Local supervisors must be properly briefed about the need for follow-up maintenance. “Time must be devoted to doing typical or required maintenance wherever restoration interventions are installed. The maintenance is usually quick to do, provided that the restoration sites are frequently visited as this will eliminate other and even bigger problems from occurring.”
When a restoration project is planned, it is good practice to schedule one week per month to do follow-up maintenance wherever it is needed most. “This scheduled action will help ensure that the desired habitat improvement will occur and that the interventions will have the best chance for success.”
He believes follow-up maintenance is not only an essential part of the restoration project but also the most critical part. “One frequently comes across examples of where well-intentioned restoration efforts contributed to the further degradation of the site, simply because follow-up inspection and maintenance did not take place after the initial work was done.”
If there is no intention (or finances) to do follow-up maintenance, then the restoration project should not be attempted. This may seem to be a negative approach, but restoration work is a costly activity and the typically insufficient funding that is usually allocated for it must be used in the most cost-effective way possible. This means that the initial intervention efforts must be followed up by inspection and maintenance, until the site is fully rehabilitated, no matter how long this may take. This implies the fullest commitment of all involved and sustainable funding to see the project through to its completion.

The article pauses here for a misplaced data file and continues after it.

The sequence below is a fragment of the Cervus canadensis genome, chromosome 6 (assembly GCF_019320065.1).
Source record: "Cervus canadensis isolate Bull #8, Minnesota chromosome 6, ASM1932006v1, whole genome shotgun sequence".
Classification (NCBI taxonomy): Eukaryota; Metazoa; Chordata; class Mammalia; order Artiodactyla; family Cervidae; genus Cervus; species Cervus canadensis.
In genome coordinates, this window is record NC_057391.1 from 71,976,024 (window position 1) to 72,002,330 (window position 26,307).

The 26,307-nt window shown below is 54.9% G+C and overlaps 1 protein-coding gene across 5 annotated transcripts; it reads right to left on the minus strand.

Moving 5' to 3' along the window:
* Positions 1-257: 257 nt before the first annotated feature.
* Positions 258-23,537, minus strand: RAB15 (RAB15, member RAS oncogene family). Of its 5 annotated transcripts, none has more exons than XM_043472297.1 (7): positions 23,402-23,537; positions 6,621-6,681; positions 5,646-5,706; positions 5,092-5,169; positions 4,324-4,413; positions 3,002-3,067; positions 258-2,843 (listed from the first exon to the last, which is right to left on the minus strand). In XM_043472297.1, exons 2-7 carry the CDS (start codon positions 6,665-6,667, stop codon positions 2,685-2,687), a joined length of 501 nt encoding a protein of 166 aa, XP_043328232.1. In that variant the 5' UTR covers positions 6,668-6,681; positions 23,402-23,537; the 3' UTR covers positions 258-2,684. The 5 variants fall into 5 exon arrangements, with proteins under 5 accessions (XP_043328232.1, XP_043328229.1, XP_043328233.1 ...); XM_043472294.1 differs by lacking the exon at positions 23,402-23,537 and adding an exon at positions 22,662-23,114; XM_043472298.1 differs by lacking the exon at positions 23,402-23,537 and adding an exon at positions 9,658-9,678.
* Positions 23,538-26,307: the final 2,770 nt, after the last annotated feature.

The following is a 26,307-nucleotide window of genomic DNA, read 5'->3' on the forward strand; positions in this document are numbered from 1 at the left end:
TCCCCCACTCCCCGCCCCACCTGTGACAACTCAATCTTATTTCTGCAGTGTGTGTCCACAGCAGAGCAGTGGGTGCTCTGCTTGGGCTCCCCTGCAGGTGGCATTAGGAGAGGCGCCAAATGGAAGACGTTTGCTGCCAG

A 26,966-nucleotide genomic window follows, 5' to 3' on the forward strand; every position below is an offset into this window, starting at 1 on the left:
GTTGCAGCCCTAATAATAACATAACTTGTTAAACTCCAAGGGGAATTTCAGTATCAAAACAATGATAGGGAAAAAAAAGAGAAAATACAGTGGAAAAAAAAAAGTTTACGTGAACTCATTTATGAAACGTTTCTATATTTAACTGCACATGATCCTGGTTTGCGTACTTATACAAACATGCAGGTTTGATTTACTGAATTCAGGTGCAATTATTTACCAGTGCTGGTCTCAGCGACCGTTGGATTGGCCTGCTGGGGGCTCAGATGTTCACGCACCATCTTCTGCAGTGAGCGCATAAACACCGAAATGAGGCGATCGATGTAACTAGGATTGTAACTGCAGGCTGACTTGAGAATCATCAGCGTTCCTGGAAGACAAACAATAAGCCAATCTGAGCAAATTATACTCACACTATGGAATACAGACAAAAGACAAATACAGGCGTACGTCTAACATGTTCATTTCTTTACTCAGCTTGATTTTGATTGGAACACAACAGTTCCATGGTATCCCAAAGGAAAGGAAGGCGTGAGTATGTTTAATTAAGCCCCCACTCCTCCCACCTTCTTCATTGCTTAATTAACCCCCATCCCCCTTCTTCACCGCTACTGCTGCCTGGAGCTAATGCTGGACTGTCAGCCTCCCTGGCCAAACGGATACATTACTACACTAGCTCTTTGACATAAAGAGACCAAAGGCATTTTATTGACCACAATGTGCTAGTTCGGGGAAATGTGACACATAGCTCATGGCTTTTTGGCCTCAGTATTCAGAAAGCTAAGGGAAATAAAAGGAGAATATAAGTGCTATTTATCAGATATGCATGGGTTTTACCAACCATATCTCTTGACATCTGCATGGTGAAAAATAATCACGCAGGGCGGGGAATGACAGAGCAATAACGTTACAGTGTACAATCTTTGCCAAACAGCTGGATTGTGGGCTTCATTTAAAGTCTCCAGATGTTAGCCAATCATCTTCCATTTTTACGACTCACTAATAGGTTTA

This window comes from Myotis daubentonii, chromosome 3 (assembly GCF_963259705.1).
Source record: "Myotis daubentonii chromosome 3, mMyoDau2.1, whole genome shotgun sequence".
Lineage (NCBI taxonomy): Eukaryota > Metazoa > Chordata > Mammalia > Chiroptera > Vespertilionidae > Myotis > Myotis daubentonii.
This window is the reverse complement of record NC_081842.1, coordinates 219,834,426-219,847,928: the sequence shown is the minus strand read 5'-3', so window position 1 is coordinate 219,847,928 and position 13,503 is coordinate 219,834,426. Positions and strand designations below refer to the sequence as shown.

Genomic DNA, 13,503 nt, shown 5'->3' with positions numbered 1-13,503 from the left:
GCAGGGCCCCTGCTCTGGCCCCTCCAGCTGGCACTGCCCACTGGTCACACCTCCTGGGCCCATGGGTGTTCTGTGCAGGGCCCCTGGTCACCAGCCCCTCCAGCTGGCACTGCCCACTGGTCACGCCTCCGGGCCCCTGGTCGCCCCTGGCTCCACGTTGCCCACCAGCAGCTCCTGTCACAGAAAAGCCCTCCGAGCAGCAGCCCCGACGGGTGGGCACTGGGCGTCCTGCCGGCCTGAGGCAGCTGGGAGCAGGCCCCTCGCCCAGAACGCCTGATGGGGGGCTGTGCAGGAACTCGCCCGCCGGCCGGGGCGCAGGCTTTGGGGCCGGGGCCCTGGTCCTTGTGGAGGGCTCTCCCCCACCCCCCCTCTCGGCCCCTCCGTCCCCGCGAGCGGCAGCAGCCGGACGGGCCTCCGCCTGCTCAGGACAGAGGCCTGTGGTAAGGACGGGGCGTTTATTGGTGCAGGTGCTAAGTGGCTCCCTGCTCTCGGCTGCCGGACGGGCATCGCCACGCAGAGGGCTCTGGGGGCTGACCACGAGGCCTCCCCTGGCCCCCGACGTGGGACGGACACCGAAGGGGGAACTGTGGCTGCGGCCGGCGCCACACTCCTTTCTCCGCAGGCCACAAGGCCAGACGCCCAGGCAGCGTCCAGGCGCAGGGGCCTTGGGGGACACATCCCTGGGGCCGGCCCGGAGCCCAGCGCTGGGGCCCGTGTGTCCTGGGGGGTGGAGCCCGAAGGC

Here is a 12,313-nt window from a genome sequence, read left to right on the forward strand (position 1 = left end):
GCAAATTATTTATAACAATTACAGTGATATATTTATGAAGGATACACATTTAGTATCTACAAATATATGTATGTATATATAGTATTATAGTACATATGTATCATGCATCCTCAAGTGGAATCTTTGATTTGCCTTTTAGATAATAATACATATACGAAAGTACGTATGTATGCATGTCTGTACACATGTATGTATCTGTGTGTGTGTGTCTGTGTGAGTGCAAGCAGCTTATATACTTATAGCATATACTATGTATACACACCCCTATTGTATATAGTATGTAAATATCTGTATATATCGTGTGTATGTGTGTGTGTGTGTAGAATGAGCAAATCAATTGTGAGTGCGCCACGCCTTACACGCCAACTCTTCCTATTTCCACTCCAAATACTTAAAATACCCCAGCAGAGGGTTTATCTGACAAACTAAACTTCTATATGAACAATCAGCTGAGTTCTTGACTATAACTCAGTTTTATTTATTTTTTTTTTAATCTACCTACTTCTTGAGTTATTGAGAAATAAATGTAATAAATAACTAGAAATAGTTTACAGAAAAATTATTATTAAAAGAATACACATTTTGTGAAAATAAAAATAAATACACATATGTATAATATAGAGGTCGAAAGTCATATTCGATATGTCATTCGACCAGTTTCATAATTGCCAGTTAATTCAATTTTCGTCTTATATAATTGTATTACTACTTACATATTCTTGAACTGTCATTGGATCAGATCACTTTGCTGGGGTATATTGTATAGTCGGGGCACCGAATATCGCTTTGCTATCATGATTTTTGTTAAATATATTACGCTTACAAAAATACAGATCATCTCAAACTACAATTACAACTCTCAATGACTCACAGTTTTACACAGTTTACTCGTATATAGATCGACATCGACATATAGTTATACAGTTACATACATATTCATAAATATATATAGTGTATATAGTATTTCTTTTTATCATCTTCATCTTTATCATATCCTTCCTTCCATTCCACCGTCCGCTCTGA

One must continuously walk through the restoration treatment sites, particularly after heavy rains, making notes about the repairs that may be needed, the mulch that may need to be reinforced and the other actions that may improve or speed up the restoration success. Failing to do this follow-up will certainly lead to the failure of the initial restoration effort.
Check the success or failure
The restoration projects must be regularly monitored to determine their success. This can be done by taking photographs from a fixed point at regular intervals. The series of photographs will record the success or failure of an intervention. This will help to avoid the same mistakes in future and will ensure the best use of the available funding.
Photography offers the best way in which to record progress at fixed points within a rehabilitation area, as these will provide useful information about the plant cover, which species survived best, the composition and cover density.
“It is more important to evaluate the overall success of the methods used to improve the habitat, than to measure the detailed effectiveness of each individual intervention.
“In addition to establishing whether the methods used are effective or not, one should collect information about processes such as water infiltration, the build-up of plant litter, vegetation cover changes, the development of healthy topsoil, the incidence of important invertebrates and general soil surface conditions.”
Tell others about it
Ken also believes the experience of practitioners must be communicated as widely as possible. “This knowledge must be shared with those who need it most if landscape restoration is to become a new way of looking at our natural resources.
“Uncommunicated practical experience is lost when the practitioner moves on, changes vocation, or dies. We simply cannot afford to lose this kind of knowledge any longer while forests decline, rangelands desiccate, and alien plants advance on the remaining natural wildlands.”
People can be educated at field days, farmers’ meetings, restoration workshops and student excursions, during which the methods and results of restoration interventions can be shared.
Conservation Management Services
Ken Coetzee and Wallie Stroebel
Ken: (+27) 76-227-5056 or firstname.lastname@example.org
Wallie (+27) 82-493-1441